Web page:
OLWG · writing

OLWG# 196- Devil of Fire

Written for OLWG# 196



I pushed open the swinging door and, the place got real quiet.

It took a little time for my eyes to adjust to the low light. There were six tables, all filled. An empty stool beckoned from close to the centre of the bar. A tall, dark-haired girl stood behind a row of beer towers; she leaned against the chill boxes and wore a white collared shirt with black jeans. An apron hung loosely from her hips.

I threaded my way to the empty stool, hoisted myself into the seat and put my right foot on the brass rail, where it’s supposed to rest. Nodding to the woman behind the bar, I looked at the rest of the punters. First, I glanced over my right shoulder, then my left. Still, no one spoke. The only sound was Gary Stewart, woozily singing low about an Empty Glass from the torn speaker of an AM radio perched at the end of the bar. All eyes were on me, the stranger in the room.

“Can you get me a shot and a beer?” I asked the girl. I spun the stool around and looked at the other customers. We all studied each other for a moment until I broke the silence, “Don’t look at me,” I said, “I voted for the other guy.” It seemed like forever, but finally, a deep-throated laugh began. Slow, it emanated from somewhere in the back, far from the front door. Others joined in as if I had just told the funniest joke in the world. The whole place was chuckling, giggling, belly laughing.

My drink came, I heard her set it on the bar, and she whispered, “This one’s on the house.”


This weeks prompts were:

  1. the wetness of his soul
  2. I voted
  3. overcome the legacy
The Blog Propellant · writing

TBP New Prompt #5- Kids Today



mini-tbp
TBP

 

I was in High School when I met Krissy (with a K) at a taco stand on night in El Paso. Me, Stevie, and Mike were out cruising in Stevie’s 1959 Cadillac convertible. It was a long, powerful automobile that was good for attracting chicks.

Krissy and her two friends didn’t require much prompting to crawl into the Caddy with us for a cruise downtown. Krissy came with a fat bomber, the size of her middle finger and I was pleased that she chose to sit in the back seat with me. On the way downtown we drank, smoked Krissy’s fattie, rolled up some Mexican weed so we could keep partying, and, most importantly, we stopped at the Piggly Wiggly on Montana where we bought a package or Oreos to stave off the munchies. I learned that night that Krissy could easily fit three whole Oreos into her mouth at one time.

Eventually we wound up near the University and lied our way into a Frat party. My smart mouth very nearly got us all into a fight but fortunately, my adversary developed a sense of humour at the last minute and we escaped.

The years have passed and been kind. Krissy and I have two high school aged children of our own. I don’t understand the kids today. They are not at all like their mother and I were. They’d rather play video games than throw up and hallucinate. I can’t figure it out. Can you?



Written for The New Blog Propellant Prompt #5

The prompt:

Use the theme “prompt,” or one of its synonyms to create a story or poem
(Some synonyms: incite, arouse, cause, convince, elicit…)


OLWG · writing

OLWG# 195- Jacob and Jenny Plan an Adventure

Written for OLWG# 195



When Jacob went to Jenny’s house on Christmas Eve, the excuse was to spend time with old friends and exchange holiday gifts. Both of them wound up filled with Christmas spirits; they split a punch bowl filled with Jingle Juice that Jenny had made from a recipe taken off a Martha Stewart website. Martha apparently believed in making Jingle Juice with both Vodka and Tequila. At least that’s what Jenny told Jacob that night.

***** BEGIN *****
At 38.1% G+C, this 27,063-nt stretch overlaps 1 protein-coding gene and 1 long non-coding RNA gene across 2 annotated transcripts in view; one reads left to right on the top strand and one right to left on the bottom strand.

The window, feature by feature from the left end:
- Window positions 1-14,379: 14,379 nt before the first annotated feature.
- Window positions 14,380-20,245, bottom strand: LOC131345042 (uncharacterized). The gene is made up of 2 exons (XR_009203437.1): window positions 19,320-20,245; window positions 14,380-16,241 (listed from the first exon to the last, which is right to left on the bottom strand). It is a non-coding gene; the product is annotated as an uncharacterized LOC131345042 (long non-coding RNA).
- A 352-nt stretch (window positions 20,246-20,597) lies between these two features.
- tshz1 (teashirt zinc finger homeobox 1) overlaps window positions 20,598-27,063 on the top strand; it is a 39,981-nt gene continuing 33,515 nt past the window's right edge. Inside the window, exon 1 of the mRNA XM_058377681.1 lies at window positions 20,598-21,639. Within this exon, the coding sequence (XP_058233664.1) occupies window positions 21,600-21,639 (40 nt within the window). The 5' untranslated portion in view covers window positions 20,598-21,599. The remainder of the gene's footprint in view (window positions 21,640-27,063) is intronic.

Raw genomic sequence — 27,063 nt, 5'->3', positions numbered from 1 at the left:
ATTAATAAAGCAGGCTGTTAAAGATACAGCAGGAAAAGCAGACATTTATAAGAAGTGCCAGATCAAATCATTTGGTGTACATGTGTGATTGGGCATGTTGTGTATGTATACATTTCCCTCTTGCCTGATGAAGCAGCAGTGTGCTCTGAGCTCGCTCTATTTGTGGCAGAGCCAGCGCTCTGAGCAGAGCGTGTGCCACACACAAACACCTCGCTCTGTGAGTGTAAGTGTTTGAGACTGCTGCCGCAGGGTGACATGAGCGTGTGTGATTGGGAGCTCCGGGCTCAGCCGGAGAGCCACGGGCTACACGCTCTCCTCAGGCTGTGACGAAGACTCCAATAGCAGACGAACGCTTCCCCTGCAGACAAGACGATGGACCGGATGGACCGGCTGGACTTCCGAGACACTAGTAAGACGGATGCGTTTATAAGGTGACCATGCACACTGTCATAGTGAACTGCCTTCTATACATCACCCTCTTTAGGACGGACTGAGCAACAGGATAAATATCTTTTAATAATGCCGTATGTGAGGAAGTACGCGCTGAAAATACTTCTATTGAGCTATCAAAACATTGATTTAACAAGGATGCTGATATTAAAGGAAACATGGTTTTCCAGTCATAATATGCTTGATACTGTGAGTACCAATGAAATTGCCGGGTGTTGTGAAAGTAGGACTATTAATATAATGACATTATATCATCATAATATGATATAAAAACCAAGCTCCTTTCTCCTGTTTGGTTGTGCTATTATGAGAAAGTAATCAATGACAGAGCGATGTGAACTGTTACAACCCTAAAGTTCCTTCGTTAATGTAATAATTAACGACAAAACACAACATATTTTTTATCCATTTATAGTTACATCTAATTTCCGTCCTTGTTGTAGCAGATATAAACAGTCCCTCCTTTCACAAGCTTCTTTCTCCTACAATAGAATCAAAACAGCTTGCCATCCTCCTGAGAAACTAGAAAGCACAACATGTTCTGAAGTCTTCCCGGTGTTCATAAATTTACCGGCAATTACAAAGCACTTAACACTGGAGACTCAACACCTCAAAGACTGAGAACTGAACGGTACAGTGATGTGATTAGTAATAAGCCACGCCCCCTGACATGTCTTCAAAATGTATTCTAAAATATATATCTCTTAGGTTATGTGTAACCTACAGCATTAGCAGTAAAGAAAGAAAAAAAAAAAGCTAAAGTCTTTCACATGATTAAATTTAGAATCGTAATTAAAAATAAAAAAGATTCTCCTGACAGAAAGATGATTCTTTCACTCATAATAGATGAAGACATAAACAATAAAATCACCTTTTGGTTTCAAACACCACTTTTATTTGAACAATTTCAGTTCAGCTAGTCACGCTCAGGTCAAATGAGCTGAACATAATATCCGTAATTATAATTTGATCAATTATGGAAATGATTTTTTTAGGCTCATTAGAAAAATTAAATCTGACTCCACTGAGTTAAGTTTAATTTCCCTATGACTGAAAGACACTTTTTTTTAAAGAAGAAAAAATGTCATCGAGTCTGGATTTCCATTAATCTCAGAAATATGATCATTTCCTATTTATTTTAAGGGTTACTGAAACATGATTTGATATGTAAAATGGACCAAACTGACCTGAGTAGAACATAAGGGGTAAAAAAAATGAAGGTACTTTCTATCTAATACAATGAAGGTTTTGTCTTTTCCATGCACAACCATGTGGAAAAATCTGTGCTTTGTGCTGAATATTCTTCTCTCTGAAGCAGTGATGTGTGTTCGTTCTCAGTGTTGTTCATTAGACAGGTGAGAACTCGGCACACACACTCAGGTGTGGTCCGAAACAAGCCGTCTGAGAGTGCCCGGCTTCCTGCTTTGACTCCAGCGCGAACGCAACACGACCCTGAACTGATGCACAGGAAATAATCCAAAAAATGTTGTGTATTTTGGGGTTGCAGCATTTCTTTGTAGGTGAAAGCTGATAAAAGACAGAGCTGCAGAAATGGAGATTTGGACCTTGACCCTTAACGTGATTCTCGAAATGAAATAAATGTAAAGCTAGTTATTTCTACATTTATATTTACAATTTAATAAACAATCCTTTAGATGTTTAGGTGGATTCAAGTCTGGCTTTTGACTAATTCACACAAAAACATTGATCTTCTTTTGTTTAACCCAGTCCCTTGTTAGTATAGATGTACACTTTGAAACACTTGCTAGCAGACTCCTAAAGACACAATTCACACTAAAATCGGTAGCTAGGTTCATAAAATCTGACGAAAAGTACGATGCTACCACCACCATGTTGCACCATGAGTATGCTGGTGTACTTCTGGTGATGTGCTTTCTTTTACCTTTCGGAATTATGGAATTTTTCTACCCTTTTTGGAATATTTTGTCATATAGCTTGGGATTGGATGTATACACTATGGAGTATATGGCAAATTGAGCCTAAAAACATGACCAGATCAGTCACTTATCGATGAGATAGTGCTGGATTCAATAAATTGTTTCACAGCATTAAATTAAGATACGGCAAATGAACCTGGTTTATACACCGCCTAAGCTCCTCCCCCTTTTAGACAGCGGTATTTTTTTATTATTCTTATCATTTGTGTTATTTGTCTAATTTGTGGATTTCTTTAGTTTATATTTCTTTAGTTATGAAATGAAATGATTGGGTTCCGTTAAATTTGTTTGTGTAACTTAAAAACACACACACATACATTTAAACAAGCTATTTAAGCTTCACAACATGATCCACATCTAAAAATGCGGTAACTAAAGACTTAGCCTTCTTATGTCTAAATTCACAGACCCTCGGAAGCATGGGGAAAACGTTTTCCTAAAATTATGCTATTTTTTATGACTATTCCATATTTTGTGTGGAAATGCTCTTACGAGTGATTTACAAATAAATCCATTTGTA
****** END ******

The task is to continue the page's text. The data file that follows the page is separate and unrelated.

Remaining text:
As the evening progressed, the two fell deeper into a spinning well of intoxication. Pauses in the conversation grew longer, and their heads sank closer and closer to the table. It was about a quarter after two when Jacob suddenly sat up straight and focused his attention on Jenny.

“Jenny, what are you doing on the 6th?” He asked.

“Dunno, why you ask?” she answered her eyes at half-mast.

“Me and some of my boys,” he paused and stared through her. When his eyes focused again, he continued, “Me and some of my boys are thinking about going to DC, taking over the capital building. Wanna come?”

Jenny ladled out another cup of Martha’s Jingle Juice. She took a long drink and said, “that’ll be fun.” She seemed to consider it further, “Maybe not,” she continued, “I’m supposed to go to a work retreat in Mexico sometime in February, and I’m looking forward to that.”

“Won’t matter,” he assured her. “We prob’ly won’t get caught anyway.”

“Well then, sure. I’d love to go.”


This weeks prompts were

  1. you born in a barn?
  2. if I don’t go I’ll never know what’s there
  3. that’ll be fun
The Blog Propellant · writing

TBP Redux #14- Mouse



Back in the day, Felix used to hang out with a chick who called herself Mouse. She was a skinny girl; hardly had any tits or hips to speak of. Looked a lot like Kate Moss at the height of the ‘heroin chic’ wave. Felix and I had grown up together on East 3rd. His ma and my ma used to play bridge together on Saturday nights. He used to be just Felix, but now he’d begun to think of himself as a … I don’t know … maybe he’d have called himself a high roller. Perhaps he thought he was about to hit the big time.

I remember I ran into them both one night about a week before Christmas at the 24 karat klub on Ashland Street. They were sitting in one of those velvet booths, up high where they could see the dance floor. Mouse was wearing one of those gold metallic gown things with a loose low neckline. Eye candy for sure, but her downside was an overpowering reliance on cocaine. She said it made her feel happy. She said it made her feel horny. She liked it a lot. I hadn’t seen them when I’d come in, but it hadn’t taken long to notice them once inside. I caught Felix’ eye and, he motioned for me to join him and Mouse and a bunch of other people I didn’t recognize. There looked to be a favourable ratio of women to men, so I stopped a nurse, pointed to the booth where Felix sat, and asked if she could bring me a single-malt to that table. I made my way up to join the party.